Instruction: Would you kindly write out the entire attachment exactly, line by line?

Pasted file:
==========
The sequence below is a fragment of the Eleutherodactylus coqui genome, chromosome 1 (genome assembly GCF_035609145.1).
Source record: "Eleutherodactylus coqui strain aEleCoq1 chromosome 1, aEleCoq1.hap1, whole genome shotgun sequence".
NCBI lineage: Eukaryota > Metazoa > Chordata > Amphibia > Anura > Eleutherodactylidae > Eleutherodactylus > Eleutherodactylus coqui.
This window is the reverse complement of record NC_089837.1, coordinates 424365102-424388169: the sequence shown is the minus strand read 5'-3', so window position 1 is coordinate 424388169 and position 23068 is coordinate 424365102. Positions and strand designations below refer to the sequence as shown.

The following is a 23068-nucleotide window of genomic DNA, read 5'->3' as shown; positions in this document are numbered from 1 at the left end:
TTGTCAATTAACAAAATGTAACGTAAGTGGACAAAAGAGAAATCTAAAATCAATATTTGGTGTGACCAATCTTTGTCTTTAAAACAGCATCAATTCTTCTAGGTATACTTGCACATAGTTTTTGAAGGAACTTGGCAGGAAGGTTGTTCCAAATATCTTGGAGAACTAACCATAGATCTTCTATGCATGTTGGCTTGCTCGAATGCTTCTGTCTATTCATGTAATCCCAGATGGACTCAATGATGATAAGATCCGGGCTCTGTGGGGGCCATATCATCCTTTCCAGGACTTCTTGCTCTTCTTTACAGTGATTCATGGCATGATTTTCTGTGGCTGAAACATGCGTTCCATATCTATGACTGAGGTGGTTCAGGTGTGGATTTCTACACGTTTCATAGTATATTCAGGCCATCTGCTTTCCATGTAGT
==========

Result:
The sequence below is a fragment of the Eleutherodactylus coqui genome, chromosome 1 (genome assembly GCF_035609145.1).
Source record: "Eleutherodactylus coqui strain aEleCoq1 chromosome 1, aEleCoq1.hap1, whole genome shotgun sequence".
NCBI lineage: Eukaryota > Metazoa > Chordata > Amphibia > Anura > Eleutherodactylidae > Eleutherodactylus > Eleutherodactylus coqui.
This window is the reverse complement of record NC_089837.1, coordinates 424365102-424388169: the sequence shown is the minus strand read 5'-3', so window position 1 is coordinate 424388169 and position 23068 is coordinate 424365102. Positions and strand designations below refer to the sequence as shown.

The following is a 23068-nucleotide window of genomic DNA, read 5'->3' as shown; positions in this document are numbered from 1 at the left end:
TTGTCAATTAACAAAATGTAACGTAAGTGGACAAAAGAGAAATCTAAAATCAATATTTGGTGTGACCAATCTTTGTCTTTAAAACAGCATCAATTCTTCTAGGTATACTTGCACATAGTTTTTGAAGGAACTTGGCAGGAAGGTTGTTCCAAATATCTTGGAGAACTAACCATAGATCTTCTATGCATGTTGGCTTGCTCGAATGCTTCTGTCTATTCATGTAATCCCAGATGGACTCAATGATGATAAGATCCGGGCTCTGTGGGGGCCATATCATCCTTTCCAGGACTTCTTGCTCTTCTTTACAGTGATTCATGGCATGATTTTCTGTGGCTGAAACATGCGTTCCATATCTATGACTGAGGTGGTTCAGGTGTGGATTTCTACACGTTTCATAGTATATTCAGGCCATCTGCTTTCCATGTAGT